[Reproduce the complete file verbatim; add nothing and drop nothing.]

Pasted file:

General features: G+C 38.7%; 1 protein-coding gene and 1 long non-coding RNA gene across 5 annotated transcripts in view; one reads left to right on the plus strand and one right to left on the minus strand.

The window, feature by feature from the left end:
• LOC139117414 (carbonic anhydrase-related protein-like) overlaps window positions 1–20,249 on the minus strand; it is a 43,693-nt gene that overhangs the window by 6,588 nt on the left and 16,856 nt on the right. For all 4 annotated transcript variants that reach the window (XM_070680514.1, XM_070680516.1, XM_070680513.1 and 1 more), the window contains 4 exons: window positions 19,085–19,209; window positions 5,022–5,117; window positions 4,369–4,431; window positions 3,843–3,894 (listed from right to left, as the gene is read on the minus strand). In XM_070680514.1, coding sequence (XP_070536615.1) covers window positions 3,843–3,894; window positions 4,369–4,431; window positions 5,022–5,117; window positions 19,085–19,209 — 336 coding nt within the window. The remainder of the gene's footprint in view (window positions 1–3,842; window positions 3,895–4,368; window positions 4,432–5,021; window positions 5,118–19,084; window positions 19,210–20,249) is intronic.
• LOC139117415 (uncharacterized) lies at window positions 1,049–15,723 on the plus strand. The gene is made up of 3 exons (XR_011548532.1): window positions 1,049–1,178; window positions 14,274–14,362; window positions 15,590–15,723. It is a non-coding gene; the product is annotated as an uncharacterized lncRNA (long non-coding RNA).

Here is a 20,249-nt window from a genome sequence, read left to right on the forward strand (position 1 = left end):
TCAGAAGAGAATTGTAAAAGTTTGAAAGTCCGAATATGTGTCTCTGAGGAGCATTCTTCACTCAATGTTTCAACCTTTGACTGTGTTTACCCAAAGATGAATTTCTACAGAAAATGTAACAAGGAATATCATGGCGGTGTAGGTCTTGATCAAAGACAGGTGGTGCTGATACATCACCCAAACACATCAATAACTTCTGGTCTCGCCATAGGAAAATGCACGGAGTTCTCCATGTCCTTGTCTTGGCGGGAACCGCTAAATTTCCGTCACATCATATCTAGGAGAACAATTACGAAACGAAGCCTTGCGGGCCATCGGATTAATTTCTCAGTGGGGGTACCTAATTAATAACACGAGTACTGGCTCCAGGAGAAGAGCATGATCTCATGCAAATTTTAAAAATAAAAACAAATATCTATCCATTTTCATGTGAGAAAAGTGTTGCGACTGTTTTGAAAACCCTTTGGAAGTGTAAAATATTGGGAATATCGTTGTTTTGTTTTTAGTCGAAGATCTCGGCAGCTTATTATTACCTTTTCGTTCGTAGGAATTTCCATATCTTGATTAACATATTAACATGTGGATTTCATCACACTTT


General features: G+C 38.7%; 1 protein-coding gene and 1 long non-coding RNA gene across 5 annotated transcripts in view; one reads left to right on the plus strand and one right to left on the minus strand.

The window, feature by feature from the left end:
• LOC139117414 (carbonic anhydrase-related protein-like) overlaps window positions 1–20,249 on the minus strand; it is a 43,693-nt gene that overhangs the window by 6,588 nt on the left and 16,856 nt on the right. For all 4 annotated transcript variants that reach the window (XM_070680514.1, XM_070680516.1, XM_070680513.1 and 1 more), the window contains 4 exons: window positions 19,085–19,209; window positions 5,022–5,117; window positions 4,369–4,431; window positions 3,843–3,894 (listed from right to left, as the gene is read on the minus strand). In XM_070680514.1, coding sequence (XP_070536615.1) covers window positions 3,843–3,894; window positions 4,369–4,431; window positions 5,022–5,117; window positions 19,085–19,209 — 336 coding nt within the window. The remainder of the gene's footprint in view (window positions 1–3,842; window positions 3,895–4,368; window positions 4,432–5,021; window positions 5,118–19,084; window positions 19,210–20,249) is intronic.
• LOC139117415 (uncharacterized) lies at window positions 1,049–15,723 on the plus strand. The gene is made up of 3 exons (XR_011548532.1): window positions 1,049–1,178; window positions 14,274–14,362; window positions 15,590–15,723. It is a non-coding gene; the product is annotated as an uncharacterized lncRNA (long non-coding RNA).

Here is a 20,249-nt window from a genome sequence, read left to right on the forward strand (position 1 = left end):
TCAGAAGAGAATTGTAAAAGTTTGAAAGTCCGAATATGTGTCTCTGAGGAGCATTCTTCACTCAATGTTTCAACCTTTGACTGTGTTTACCCAAAGATGAATTTCTACAGAAAATGTAACAAGGAATATCATGGCGGTGTAGGTCTTGATCAAAGACAGGTGGTGCTGATACATCACCCAAACACATCAATAACTTCTGGTCTCGCCATAGGAAAATGCACGGAGTTCTCCATGTCCTTGTCTTGGCGGGAACCGCTAAATTTCCGTCACATCATATCTAGGAGAACAATTACGAAACGAAGCCTTGCGGGCCATCGGATTAATTTCTCAGTGGGGGTACCTAATTAATAACACGAGTACTGGCTCCAGGAGAAGAGCATGATCTCATGCAAATTTTAAAAATAAAAACAAATATCTATCCATTTTCATGTGAGAAAAGTGTTGCGACTGTTTTGAAAACCCTTTGGAAGTGTAAAATATTGGGAATATCGTTGTTTTGTTTTTAGTCGAAGATCTCGGCAGCTTATTATTACCTTTTCGTTCGTAGGAATTTCCATATCTTGATTAACATATTAACATGTGGATTTCATCACACTTT